Cormack Jackson | SMEs and Generation-Z

  • techUK techUK
    Wednesday30Oct 2019
    Opinions

    Cormack Jackson, LSE Graduate and now Chief of Staff to Dhiraj Mukherjee, Co-Founder of Shazam shines a light on the potential of Generation-Z for SMEs.

techUK launched it's new SME programme on 16 October, when Dhiraj Mukherjee, Co-Founder of the music identity app Shazam along with Brunel University delivered a talk to members to provide information and inspiration to help them grow. As part of the evening Dhiraj's Chief of Staff, Cormack Jackson, a recent graduate of LSE presented on the landscape of Generation-Z, and gave his views on how and why we as businesses should harness their potential. Following the event we caught up with Cormack to learn more about the work he's doing and shine a spotlight on Generation-Z.

 

Tell us a bit about your self?

Having grown up herding sheep on my family farm, I was delighted to graduate top of my class from LSE. Now, working as Chief of Staff to Dhiraj Mukherjee feels like a remarkable turn of events, and a journey that’s only just begun. The main thing that drives me is simply a passion for life, we have endless possibilities of working with exciting people, on interesting things! What’s so brilliant is that there is usually a way we can help someone, and always something that we can learn; this mindset definitely informed our generational work, but it’s also something I try to live by. It’s certainly useful at the moment, as I’m currently studying a degree in Mathematics alongside work... this is an ‘interesting experience’ given my prior knowledge of mathematics is a Sociology degree!

 

Tell us about the work you are doing around Generation-Z?

Generation Z are those born roughly 1996 and onwards. For context, Millennials, were born after 1980. Investigating this is particularly helpful, because the way in which today’s youth, consume technology and culture, gives an over the horizon perspective of what the future might hold. Generation-Z now take up over 25% of the global population, and have the largest generational spending power when accounting for their influence over household purchases. So this is a future that is rapidly approaching.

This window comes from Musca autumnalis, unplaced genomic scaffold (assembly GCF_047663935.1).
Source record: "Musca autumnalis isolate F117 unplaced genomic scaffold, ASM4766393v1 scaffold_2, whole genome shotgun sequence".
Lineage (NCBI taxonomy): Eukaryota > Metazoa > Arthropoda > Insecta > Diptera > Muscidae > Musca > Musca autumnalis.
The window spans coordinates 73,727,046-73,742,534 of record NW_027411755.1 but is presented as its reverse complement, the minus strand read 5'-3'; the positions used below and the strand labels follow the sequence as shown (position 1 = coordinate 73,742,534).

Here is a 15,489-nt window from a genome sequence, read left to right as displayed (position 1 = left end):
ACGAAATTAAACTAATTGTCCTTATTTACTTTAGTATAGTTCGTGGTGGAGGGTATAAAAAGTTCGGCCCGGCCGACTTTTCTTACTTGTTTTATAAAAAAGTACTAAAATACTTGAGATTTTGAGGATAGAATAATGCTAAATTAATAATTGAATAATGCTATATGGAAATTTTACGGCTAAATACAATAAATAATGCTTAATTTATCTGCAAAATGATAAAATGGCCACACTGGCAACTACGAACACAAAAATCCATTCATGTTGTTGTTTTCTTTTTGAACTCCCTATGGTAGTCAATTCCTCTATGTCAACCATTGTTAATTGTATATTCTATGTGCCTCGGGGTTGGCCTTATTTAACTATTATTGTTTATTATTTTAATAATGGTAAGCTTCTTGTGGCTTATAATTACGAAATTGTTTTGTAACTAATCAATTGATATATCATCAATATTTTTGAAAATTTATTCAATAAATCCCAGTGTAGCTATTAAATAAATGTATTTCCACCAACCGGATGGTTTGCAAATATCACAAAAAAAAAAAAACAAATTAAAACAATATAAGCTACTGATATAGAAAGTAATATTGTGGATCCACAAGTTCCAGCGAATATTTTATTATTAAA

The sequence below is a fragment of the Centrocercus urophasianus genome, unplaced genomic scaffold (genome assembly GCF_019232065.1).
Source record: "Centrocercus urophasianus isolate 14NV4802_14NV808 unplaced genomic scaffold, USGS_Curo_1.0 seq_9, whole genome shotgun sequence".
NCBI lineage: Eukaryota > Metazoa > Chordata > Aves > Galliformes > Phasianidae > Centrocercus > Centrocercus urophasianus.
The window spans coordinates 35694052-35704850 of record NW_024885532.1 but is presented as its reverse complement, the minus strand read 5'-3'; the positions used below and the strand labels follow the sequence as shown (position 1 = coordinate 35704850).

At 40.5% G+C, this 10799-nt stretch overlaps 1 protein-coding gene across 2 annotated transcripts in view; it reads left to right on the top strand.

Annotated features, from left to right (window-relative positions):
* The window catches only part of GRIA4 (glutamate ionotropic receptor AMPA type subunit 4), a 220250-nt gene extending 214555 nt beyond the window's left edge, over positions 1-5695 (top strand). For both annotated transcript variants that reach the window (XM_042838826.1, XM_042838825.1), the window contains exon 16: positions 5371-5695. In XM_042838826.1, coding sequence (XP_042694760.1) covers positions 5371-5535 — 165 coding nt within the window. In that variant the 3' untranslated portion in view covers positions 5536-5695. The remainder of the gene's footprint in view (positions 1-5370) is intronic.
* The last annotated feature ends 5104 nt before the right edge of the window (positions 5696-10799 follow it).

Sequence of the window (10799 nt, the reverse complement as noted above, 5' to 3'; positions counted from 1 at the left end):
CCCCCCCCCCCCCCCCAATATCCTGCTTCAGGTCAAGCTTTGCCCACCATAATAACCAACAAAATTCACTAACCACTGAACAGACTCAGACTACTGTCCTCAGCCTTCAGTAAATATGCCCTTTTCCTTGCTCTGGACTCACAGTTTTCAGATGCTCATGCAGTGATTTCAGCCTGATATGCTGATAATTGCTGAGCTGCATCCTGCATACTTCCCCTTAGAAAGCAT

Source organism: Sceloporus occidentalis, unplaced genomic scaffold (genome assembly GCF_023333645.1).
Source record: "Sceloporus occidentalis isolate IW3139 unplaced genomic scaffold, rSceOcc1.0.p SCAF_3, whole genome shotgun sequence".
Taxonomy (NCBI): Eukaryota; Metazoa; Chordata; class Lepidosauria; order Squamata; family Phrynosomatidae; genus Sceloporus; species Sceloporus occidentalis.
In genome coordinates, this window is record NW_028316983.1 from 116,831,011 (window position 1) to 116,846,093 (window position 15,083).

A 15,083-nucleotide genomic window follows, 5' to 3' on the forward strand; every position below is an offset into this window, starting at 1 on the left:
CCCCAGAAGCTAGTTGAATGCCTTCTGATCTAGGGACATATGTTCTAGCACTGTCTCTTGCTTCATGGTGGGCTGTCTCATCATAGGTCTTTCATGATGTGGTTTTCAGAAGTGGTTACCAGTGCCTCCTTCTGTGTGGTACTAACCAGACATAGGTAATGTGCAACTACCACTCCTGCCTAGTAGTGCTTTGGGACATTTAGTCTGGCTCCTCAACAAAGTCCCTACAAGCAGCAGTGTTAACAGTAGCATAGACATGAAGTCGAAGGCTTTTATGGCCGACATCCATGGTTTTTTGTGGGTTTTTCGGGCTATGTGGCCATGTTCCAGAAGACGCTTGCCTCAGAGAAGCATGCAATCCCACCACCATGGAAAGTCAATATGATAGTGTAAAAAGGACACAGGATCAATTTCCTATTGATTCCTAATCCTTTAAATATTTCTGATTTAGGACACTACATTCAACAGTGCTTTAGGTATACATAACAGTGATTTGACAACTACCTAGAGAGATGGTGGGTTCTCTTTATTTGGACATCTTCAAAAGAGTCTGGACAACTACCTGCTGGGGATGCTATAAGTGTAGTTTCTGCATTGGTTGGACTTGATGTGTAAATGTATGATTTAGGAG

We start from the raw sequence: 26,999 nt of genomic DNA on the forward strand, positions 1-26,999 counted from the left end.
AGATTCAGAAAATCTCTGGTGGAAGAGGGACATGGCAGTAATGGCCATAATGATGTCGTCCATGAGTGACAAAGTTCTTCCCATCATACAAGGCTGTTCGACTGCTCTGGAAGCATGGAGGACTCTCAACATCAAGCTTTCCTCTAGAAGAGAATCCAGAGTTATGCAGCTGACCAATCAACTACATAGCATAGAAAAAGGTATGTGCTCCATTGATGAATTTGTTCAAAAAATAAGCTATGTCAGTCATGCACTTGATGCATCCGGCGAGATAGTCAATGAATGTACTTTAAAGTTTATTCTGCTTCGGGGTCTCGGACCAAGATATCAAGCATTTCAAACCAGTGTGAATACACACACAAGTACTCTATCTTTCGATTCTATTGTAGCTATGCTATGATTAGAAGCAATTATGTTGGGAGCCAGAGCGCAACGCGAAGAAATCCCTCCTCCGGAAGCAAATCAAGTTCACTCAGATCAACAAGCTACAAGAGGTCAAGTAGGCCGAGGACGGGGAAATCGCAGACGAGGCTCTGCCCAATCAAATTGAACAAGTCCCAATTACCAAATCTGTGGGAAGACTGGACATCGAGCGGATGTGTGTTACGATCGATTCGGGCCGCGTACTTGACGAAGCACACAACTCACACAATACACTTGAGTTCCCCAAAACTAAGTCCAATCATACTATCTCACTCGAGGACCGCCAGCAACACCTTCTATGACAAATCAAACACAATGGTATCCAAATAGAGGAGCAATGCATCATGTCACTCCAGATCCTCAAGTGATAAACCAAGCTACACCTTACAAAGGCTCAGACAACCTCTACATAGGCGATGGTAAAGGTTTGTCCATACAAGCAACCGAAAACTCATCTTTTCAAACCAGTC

After cofounding Shazam, Dhiraj worked closely with Save the Children and Virgin Money Student, since then he has been passionate about the power of young people. As a young person myself, I too believe that we’re a relatively okay bunch. Young people have always been a disruptive and innovative force in society, and research indicates that peak creativity usually occurs in early 20’s, but what makes this specific Generation so special, are the unique context and tools that they have grown up with.

Generation-Z are the first to grow up without any memory of life before the internet, life before social media, and some barely remember life before smart phones. This ubiquity of information means, whenever they’ve had a problem they’ve always had the solution accessible freely & instantly online. Need to learn a new skill? Watch a You tube tutorial. Need to try a new restaurant, or compare challenger banks? Google it, or just ask Siri! What this means, is that while it’s much easier for everyone to be entrepreneurial today, for Gen-Z, being entrepreneurial has always been the easier route. They are incredibly resourceful, because since day 0 the internet has enabled them to tackle the issues they care about entrepreneurially, with peers across the globe. They have been downloading information, assessing, and collaborating at a scale no other generation could at their age. It’s this ability to rapidly combine old things in new ways, that literally defines innovation.